Assessment of Waterbird Response to the NRCS Migratory Bird Habitat Initiative Using NEXRAD Radar Data
Mason Sieges, M.S. student (February 2012 to Present)
Funding: Natural Resources Conservation Service, University of Delaware
Collaborators: Wylie Barrow (National Wetland Research Center), Lori Randall (National Wetland Research Center)
In response to the Deep Water Horizon oil spill in the Gulf of Mexico, the Natural Resources Conservation Service (NRCS) implemented the Migratory Bird Habitat Initiative (MBHI). The program includes flooding existing farmed wetlands, prior converted croplands, or other lands to provide habitat for waterfowl and other waterbirds. In the fall of 2010, implementation of MBHI activities began on private agricultural lands and existing WRP (Wetland Reserve Program) easements.
The current national network of weather surveillance radars (NEXRAD) has demonstrated an ability to detect a variety of bird movements across the United States. NEXRAD data are collected continuously, and the associated data archive that dates back to the mid-1990s is freely accessible. Researchers can take advantage of NEXRAD to plot the spatial and temporal pattern of bird densities when large numbers of birds initiate flights en masse for both local and long-distance migrations.
During the winter, waterfowl and other associated species frequently undertake flights between roosting sites and feeding habitat. These movements tend to occur at sunrise and sunset and are thereby closely related to sun elevation. Because of the tendency of waterfowl to initiate feeding flights in large groups, the opportunity exists to quantify their distributions using a single nearly-instantaneous observation collected daily by local radar.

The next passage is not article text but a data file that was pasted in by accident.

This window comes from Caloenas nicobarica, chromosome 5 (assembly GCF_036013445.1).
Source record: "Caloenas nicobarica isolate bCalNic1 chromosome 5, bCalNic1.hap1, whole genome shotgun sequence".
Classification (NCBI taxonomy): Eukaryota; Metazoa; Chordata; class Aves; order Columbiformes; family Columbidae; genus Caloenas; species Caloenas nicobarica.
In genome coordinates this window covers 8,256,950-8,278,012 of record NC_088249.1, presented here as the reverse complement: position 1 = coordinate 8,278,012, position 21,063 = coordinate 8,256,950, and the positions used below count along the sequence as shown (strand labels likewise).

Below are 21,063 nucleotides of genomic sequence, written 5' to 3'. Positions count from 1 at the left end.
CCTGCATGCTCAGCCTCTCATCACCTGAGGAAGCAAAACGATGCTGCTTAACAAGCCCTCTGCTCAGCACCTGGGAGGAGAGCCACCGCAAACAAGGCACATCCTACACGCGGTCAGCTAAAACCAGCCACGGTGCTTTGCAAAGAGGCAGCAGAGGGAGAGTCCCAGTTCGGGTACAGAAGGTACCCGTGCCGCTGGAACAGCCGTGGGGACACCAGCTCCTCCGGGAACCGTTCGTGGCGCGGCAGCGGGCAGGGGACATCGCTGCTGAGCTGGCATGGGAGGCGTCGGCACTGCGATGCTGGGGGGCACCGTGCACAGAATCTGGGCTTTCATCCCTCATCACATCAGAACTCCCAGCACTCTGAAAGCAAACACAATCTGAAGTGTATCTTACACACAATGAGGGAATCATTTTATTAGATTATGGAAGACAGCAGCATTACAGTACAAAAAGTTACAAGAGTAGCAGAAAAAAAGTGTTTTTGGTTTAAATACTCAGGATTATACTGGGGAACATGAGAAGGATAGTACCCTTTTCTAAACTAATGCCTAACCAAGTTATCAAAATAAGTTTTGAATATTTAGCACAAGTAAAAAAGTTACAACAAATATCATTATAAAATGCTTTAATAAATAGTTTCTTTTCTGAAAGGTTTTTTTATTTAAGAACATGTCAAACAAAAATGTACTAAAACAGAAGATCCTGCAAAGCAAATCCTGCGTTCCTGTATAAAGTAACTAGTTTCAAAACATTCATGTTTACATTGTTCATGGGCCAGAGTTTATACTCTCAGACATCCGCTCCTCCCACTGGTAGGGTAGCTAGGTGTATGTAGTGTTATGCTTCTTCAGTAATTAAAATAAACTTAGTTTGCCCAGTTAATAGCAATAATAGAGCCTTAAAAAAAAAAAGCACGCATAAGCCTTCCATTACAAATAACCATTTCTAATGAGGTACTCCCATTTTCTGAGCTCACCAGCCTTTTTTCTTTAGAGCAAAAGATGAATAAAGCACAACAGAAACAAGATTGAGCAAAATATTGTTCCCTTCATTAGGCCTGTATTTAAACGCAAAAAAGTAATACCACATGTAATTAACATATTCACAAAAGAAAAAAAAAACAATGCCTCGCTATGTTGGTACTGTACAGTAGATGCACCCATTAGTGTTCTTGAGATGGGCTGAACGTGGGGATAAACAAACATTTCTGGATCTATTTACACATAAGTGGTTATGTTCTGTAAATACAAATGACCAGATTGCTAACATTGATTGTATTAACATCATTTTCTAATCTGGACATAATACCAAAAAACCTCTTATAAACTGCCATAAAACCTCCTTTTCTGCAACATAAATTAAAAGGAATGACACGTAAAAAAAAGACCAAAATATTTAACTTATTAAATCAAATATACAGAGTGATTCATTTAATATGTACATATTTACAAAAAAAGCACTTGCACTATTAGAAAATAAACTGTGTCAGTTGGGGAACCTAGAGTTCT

University of Delaware (UD) and USGS National Wetlands Research Center (NWRC) scientists are collaborating to quantify migrating and wintering shorebird and waterfowl response to MBHI activities. My intent is to take advantage of the data-collecting abilities of modern radar to conduct a qualitative, low-cost assessment of migratory bird habitat use patterns near Lake Charles, Louisiana in response to activities applied through the NRCS’s MBHI.
For my thesis, I will use NEXRAD radar data to compare bird density on MBHI sites to pre-enrollment years to determine the magnitude of response. I will also examine the role that landscape composition and placement play in determining how birds use MBHI wetlands – the amount of agriculture in the surrounding landscape as well as proximity to wildlife refuges may influence the extent to which waterfowl and shorebirds use sites.